News: Analysis & Commentary: RETAILING
BLOOMIE'S TRIES LOSING THE ATTITUDE
This is Bloomie's? Large windows flood Bloomingdale's new Skokie (Ill.) store with natural light, and the aisles are wide enough for two baby carriages to pass. A cappuccino bar beckons near the Dana Buchman collection. There's glitz, yes, but without so much plum, black, and neon. Most important, it feels friendly. "You don't feel cramped or rushed," says Julie Drewniak, a 40-year-old customer shopping for her husband and two sons.
Call it a Bloomie's for the 1990s: The famed clothier to the fashion-savvy is giving its stores a makeover. In the next year, renovations at six of the chain's 16 other stores will incorporate elements of Skokie's user-friendly design and merchandising techniques. So will conversions into Bloomingdale's of up to six Broadway Stores in California. The flagship 59th Street store in Manhattan will be transformed over five years.
CLEAR MESSAGE. None too soon. Bloomingdale's trademark Manhattan aura has worn thin, especially west of the Hudson. "The mystique of the store hasn't been transferable" from New York, says retail consultant Alan Millstein. The stores "are either too avant-garde or too humdrum. And in many cases, their prices were too high."
After a much-hyped 1989 launch, sales at the cathedral-like Bloomie's in downtown Chicago have dropped off; ditto at the Mall of America outside Minneapolis. Bloomie's closed its Dallas store in 1990 after disappointing sales. The result: Bloomingdale's Inc. contributed just $1.3 billion to the revenue of parent Federated Department Stores in 1994, only a shade higher than in 1989.
Bloomingdale's chairman, Michael Gould, got the message. In 1991, he succeeded Marvin Traub, who during his 40-year reign had built Bloomie's into a gilded mecca of consumer indulgence. Gould wanted something dramatically different: "a store like someone's home, comfortable and welcoming, a store that puts people in the mood to stay and enjoy themselves," he says.
Although less the micromanager than his colorful predecessor, Gould got involved in everything from the concept of the Skokie store to the nitty-gritty of selecting its fixtures. At Skokie, the first Bloomie's to open during his tenure, he scattered plenty of couches and chairs around the selling floor and installed lighting 50% brighter than in other stores. Unlike the Bloomie's of the 1980s, which employed countless "boutiques" to display designer collections, the new store has an open floor plan with few towering fixtures, allowing shoppers to easily see where they're going.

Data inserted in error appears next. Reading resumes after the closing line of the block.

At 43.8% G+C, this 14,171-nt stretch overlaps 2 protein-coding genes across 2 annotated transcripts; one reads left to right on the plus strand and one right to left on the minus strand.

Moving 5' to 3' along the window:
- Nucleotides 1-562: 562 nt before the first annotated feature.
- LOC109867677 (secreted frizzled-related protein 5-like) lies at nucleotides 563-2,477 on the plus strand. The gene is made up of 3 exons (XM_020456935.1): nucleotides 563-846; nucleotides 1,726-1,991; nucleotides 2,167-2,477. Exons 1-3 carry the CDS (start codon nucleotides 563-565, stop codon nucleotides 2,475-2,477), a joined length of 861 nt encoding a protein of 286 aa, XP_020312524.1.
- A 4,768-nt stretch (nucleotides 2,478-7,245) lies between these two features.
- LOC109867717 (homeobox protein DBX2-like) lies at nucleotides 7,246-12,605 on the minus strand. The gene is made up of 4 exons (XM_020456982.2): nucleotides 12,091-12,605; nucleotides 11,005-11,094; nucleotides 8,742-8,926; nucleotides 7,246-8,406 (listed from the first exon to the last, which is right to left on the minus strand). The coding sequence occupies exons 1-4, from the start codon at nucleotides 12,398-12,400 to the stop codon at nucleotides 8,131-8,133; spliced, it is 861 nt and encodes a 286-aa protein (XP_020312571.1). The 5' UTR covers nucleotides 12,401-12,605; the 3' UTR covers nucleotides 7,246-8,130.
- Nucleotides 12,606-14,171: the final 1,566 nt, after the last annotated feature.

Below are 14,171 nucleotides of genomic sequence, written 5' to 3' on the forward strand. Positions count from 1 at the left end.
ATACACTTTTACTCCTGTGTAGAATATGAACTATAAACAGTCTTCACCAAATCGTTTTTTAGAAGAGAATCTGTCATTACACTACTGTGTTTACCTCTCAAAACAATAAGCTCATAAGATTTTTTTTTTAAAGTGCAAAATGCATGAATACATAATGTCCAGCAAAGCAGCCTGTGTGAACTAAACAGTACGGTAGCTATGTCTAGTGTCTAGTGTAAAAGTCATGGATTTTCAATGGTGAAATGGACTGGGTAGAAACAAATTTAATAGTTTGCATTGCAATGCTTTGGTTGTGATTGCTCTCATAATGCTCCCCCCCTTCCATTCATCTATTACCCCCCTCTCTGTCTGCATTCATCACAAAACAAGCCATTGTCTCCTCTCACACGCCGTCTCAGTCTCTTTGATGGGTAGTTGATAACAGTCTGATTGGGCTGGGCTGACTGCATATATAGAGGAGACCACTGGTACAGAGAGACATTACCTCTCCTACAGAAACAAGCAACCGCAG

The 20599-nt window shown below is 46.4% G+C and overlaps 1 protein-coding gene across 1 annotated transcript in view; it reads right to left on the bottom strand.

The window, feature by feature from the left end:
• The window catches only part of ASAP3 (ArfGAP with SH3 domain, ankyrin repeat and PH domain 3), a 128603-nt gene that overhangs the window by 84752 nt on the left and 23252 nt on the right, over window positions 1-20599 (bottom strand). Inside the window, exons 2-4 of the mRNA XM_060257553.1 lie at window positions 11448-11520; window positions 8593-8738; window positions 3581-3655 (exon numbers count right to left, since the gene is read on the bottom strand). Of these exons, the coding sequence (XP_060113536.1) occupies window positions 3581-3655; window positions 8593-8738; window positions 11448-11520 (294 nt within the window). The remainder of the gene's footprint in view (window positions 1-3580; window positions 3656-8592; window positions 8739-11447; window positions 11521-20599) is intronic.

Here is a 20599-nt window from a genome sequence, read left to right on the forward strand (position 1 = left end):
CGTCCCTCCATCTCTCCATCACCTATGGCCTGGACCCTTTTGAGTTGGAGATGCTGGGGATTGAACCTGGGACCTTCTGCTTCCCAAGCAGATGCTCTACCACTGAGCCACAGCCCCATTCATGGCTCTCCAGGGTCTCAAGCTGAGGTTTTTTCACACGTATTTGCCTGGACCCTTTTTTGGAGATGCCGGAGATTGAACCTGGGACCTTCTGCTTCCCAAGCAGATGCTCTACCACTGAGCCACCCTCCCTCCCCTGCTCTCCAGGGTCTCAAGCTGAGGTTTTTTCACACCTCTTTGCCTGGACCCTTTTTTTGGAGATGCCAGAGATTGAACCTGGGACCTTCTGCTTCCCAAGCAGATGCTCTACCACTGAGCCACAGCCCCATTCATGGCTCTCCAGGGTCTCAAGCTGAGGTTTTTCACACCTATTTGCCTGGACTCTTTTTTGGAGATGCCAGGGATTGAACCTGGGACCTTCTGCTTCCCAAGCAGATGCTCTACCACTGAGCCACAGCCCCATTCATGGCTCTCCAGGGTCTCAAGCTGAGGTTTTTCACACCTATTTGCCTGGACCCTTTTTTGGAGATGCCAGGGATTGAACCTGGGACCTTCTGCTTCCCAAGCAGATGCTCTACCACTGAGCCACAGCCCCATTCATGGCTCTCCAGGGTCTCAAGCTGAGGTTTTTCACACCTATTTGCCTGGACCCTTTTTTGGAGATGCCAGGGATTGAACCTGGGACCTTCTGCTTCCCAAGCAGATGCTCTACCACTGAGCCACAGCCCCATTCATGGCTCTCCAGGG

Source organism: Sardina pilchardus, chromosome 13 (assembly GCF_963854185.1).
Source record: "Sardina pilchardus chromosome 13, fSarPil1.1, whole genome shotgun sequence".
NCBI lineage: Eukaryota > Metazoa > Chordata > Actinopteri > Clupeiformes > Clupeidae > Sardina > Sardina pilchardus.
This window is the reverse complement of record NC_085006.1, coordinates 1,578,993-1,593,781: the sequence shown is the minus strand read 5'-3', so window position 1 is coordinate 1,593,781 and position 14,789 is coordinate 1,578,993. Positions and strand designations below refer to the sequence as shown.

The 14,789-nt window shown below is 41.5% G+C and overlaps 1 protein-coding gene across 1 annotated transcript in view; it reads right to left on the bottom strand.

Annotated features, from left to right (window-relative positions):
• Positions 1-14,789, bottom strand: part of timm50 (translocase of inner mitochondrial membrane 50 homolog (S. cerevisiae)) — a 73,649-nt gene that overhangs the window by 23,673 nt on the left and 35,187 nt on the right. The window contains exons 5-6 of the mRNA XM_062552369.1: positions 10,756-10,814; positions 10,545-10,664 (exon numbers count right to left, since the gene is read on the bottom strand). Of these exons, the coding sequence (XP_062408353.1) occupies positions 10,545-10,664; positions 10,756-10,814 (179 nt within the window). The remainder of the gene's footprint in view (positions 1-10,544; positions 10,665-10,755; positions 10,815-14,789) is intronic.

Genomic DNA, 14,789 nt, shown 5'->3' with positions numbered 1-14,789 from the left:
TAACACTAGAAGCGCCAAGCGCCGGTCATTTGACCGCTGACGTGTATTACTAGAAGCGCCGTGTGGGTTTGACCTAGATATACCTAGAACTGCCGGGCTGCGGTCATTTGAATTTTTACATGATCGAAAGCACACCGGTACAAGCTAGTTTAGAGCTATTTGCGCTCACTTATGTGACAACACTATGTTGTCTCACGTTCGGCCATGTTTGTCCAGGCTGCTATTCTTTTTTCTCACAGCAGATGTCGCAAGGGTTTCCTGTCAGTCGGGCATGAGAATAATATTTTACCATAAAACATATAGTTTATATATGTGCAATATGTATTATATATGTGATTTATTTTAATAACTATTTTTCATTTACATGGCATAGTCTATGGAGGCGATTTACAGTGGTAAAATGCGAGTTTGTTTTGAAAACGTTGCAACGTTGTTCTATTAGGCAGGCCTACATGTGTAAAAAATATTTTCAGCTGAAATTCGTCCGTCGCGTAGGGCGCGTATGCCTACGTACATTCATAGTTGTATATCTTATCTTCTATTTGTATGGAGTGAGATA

SERVICE PLAN. The results? Although the company won't release numbers, Store Manager Rich Williams says that in September, sales in his better sportswear area, a critical department, were 60% above expectations, besting revenue of comparable departments in all the chain's other stores. Analysts predict Skokie will well outperform Bloomie's 1994 average of $294 in sales per square foot, though it won't match Nordstrom Inc.'s $380.
Ultimately, though, this battle could be won or lost on service. Chicago focus groups told Bloomie's execs they wanted a "New York store" without an uppity sales staff. In fact, disappointing service has driven the erosion in Bloomingdale's reputation, says Chris Ohlinger, president of Service Industry Research Systems in Cincinnati, which tracks consumer perceptions of retailers. "When you encourage high expectations, a disappointment in service is a catastrophe."
That's why 50 trained "selling experts" are scattered throughout the Skokie Bloomie's, supplementing the regular sales staff. Shoppers such as Leslie Schellie, a 37-year-old attorney and aspiring novelist from Winnetka, notice the difference. "After I publish that trashy best-seller, I'll definitely be shopping at Bloomingdale's," she says. Message: Service beats glitz. Maybe even in the Big Apple.By Susan Chandler, with Ann Therese Palmer, in Skokie, Ill.